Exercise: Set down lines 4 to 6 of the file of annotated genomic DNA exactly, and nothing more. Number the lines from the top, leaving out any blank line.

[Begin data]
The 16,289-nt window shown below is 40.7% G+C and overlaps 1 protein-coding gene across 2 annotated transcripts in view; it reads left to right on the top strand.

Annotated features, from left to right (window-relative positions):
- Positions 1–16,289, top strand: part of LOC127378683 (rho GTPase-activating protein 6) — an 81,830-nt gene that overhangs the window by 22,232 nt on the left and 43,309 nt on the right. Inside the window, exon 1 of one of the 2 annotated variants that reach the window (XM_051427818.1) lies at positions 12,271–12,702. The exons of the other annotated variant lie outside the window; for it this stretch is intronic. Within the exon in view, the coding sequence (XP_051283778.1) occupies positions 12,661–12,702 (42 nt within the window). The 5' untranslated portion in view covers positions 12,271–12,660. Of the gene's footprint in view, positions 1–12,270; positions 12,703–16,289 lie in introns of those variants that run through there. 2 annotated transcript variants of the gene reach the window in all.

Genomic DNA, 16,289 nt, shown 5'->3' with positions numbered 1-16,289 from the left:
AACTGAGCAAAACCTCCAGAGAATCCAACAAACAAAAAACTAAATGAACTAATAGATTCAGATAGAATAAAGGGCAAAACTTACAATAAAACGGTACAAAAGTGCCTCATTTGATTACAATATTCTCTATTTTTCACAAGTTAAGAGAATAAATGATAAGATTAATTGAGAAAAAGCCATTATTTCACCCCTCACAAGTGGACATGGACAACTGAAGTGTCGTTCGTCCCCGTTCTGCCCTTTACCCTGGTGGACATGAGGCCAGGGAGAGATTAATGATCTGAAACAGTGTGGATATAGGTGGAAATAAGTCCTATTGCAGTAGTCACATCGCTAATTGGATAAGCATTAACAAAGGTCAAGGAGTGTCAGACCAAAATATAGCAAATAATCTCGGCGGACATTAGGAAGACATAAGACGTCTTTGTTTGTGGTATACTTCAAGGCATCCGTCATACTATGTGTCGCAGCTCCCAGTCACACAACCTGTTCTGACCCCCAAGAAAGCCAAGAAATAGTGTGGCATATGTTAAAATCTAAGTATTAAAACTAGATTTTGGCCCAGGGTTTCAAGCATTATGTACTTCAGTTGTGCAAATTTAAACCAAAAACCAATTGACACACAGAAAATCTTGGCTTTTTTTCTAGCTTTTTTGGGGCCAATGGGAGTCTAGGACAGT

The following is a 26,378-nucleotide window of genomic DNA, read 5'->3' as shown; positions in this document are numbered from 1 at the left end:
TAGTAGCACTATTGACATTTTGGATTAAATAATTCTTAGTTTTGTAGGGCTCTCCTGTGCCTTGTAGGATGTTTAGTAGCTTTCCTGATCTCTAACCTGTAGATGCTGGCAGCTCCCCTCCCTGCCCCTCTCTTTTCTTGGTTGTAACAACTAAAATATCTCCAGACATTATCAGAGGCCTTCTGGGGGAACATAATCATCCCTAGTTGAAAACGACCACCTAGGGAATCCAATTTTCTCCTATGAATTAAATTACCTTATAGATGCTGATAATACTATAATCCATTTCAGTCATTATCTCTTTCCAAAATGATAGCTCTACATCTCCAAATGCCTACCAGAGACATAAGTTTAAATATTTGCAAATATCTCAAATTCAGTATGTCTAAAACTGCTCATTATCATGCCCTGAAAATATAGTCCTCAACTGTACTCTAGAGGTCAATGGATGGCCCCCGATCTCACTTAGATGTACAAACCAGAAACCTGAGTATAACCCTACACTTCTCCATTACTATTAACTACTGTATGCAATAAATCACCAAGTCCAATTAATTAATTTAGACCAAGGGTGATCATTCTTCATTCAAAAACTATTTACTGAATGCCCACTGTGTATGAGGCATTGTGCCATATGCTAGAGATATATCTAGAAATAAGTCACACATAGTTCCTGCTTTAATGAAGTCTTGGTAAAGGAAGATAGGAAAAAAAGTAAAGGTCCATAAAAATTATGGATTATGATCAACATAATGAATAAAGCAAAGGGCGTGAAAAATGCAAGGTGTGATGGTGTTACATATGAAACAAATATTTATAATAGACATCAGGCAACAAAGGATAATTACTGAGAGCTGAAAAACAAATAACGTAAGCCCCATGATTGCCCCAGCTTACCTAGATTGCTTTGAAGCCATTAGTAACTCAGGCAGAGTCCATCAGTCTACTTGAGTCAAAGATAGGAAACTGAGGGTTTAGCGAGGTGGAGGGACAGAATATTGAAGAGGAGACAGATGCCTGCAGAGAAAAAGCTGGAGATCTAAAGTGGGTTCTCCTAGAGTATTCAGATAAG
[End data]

Genomic DNA, 16,289 nt, shown 5'->3' with positions numbered 1-16,289 from the left:
AACTGAGCAAAACCTCCAGAGAATCCAACAAACAAAAAACTAAATGAACTAATAGATTCAGATAGAATAAAGGGCAAAACTTACAATAAAACGGTACAAAAGTGCCTCATTTGATTACAATATTCTCTATTTTTCACAAGTTAAGAGAATAAATGATAAGATTAATTGAGAAAAAGCCATTATTTCACCCCTCACAAGTGGACATGGACAACTGAAGTGTCGTTCGTCCCCGTTCTGCCCTTTACCCTGGTGGACATGAGGCCAGGGAGAGATTAATGATCTGAAACAGTGTGGATATAGGTGGAAATAAGTCCTATTGCAGTAGTCACATCGCTAATTGGATAAGCATTAACAAAGGTCAAGGAGTGTCAGACCAAAATATAGCAAATAATCTCGGCGGACATTAGGAAGACATAAGACGTCTTTGTTTGTGGTATACTTCAAGGCATCCGTCATACTATGTGTCGCAGCTCCCAGTCACACAACCTGTTCTGACCCCCAAGAAAGCCAAGAAATAGTGTGGCATATGTTAAAATCTAAGTATTAAAACTAGATTTTGGCCCAGGGTTTCAAGCATTATGTACTTCAGTTGTGCAAATTTAAACCAAAAACCAATTGACACACAGAAAATCTTGGCTTTTTTTCTAGCTTTTTTGGGGCCAATGGGAGTCTAGGACAGT

The following is a 26,378-nucleotide window of genomic DNA, read 5'->3' as shown; positions in this document are numbered from 1 at the left end: